Thrust Stand Configurations
The basic configuration (and probably the most
General numerous) is the single component thrust stand
which measures only axial force. For the purpose of
A cursory review of the ETF propulsion test this discussion, thrust stands are also divided into
facilities reveals that a significant number of different two subcategories. These subcategories are on-axis
configurations are used to accomplish force measure- and off-axis systems that refer to the relative location
ment. This variation in configurations can lend of the data load cell axis. On-axis systems have the
confusion to one's efforts to achieve a basic under- data load cell measurement axis on the test article
standing of the favorable characteristics of component axis, and off-axis systems have the data load cell
design and system operation. A summary of the installed on an offset but parallel axis, which is
force measurement capabilities of the propulsion generally offset to accommodate the air supply for
system test cells in the ETF is tabulated in Table 1. air-breathing engines. The on-axis configuration is
generally used for rocket motor testing. 't /J
Table 1. Thrust Stand Characteristics
A basic horizontal on-axis configuration for rocket .J
motor thrust measurement is shown in Fig. la. The
horizontal configuration is favored for testing solid-
propellant rocket motors (SRMs) because the changing
motor weight does not directly influence the thrust
measured by the axial load cell. For the on-axis
configuration, the centerline of the measurement
I-1~~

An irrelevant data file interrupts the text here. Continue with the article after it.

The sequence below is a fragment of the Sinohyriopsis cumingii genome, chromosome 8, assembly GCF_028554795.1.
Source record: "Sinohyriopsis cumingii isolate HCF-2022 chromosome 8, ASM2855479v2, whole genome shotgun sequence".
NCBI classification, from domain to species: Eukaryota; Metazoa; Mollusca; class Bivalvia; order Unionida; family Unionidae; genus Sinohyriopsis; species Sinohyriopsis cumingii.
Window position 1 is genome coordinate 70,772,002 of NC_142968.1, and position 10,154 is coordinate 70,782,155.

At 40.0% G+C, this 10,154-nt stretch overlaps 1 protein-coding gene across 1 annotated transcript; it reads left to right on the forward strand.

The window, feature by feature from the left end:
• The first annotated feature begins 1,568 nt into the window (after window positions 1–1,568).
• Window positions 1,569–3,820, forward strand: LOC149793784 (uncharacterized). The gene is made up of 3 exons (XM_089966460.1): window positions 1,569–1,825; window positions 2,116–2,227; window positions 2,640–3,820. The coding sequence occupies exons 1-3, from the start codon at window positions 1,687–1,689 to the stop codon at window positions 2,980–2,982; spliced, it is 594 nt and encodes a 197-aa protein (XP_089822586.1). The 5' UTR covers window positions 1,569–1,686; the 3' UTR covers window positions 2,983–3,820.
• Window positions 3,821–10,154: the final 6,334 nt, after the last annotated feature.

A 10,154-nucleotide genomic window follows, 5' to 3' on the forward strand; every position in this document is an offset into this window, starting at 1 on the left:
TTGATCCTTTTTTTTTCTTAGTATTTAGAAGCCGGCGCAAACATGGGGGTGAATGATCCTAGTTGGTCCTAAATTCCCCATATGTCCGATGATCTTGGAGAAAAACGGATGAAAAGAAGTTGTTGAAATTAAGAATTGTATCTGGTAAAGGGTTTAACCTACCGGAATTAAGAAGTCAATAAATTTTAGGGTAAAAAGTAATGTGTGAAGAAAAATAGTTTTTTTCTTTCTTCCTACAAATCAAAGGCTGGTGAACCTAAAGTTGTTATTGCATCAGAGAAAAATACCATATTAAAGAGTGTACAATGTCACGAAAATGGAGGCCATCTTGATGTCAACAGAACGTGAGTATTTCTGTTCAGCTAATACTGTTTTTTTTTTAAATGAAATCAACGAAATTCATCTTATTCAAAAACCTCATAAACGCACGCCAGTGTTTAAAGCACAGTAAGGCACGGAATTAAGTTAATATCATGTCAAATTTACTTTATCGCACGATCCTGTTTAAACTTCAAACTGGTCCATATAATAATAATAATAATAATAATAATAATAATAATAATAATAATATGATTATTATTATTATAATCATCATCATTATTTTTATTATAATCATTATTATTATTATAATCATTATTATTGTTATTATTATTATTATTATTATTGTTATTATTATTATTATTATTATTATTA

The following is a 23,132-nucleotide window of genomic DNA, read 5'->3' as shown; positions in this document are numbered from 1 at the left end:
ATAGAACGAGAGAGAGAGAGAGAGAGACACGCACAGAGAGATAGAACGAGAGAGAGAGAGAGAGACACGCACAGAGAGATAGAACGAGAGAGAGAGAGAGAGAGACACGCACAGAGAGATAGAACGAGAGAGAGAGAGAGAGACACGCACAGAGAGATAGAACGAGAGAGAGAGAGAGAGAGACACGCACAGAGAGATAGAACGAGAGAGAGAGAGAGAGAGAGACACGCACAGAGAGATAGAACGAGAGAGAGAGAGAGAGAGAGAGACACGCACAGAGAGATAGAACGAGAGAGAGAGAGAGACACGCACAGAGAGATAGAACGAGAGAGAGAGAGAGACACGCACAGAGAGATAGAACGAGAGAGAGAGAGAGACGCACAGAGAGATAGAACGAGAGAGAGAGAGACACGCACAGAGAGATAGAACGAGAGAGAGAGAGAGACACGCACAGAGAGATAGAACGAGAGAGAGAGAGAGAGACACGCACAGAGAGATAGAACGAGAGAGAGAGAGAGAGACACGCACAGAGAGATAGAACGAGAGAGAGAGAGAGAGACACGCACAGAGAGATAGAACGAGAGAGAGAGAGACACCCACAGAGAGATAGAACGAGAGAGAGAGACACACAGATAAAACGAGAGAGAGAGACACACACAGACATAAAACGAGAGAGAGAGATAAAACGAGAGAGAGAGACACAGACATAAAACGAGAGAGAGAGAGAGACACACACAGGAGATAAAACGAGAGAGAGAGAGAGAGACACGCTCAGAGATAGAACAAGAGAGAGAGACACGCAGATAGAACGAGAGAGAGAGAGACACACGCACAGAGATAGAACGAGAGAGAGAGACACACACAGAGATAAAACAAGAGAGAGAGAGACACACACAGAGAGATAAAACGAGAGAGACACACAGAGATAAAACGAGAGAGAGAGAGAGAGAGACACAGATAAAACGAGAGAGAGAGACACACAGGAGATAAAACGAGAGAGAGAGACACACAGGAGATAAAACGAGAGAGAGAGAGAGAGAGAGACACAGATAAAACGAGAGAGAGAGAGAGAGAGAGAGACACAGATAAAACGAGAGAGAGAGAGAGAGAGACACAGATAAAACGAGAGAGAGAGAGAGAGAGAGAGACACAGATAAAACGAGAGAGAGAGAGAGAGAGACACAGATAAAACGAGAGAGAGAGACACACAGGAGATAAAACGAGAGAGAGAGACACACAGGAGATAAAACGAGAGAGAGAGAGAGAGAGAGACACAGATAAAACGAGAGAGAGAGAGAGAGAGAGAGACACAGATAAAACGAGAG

MULTICOMPONENT 100.000 AIR BREATHING device (the data load cell) is coincident with the
1-2 MULTI(OMP0NLNT 60,000 AIR BREATHING centerline of the test article. The thrust stand for this
1-26 AXIAL 20,000 ROCKET installation is designed to keep these two centerlines
1.3
.. ~.
MULTItOMPONENT , 200.000 ROCKET alianed durina calibration and testina. Fiaure l b
I -
~~~~~

1.4I
,
I YIIITlCllMPllNFNT Vlflflflfl 1
I ---,--- RflfKFI
. .. . shows an alternate vertical test confiaurhonwhich is
1-5 MULTICOMPONENT 300,000 RO(KE1 driven by the requirement for some rocket motors to
C.l MULTI(OMPONEN1 10.000 AIR BREATHING be tested in the vertical flight attitude (often liquid-
(-2 MULTI(OMP0NENT 10.000 AIR BREATHING propellant rocket motors (LRMs)). Both configurations

data load cell for measurement.


The task of choosing a thrust stand design
configuration must consider several factors. These Examples of off-axis configurations are shown in
factors include the type of test article (such as a Figs. 2a and 2b for air-breathing engines. In Fig. 2a,
rocket motor or an air-breathing engine), its physical the test article is supported from below. The ground
size, whether it is to be tested in the vertical or frame is attached to the cell floor. The assembly
horizontal configuration, the test facility constraints, (including the engine) can be readily removed from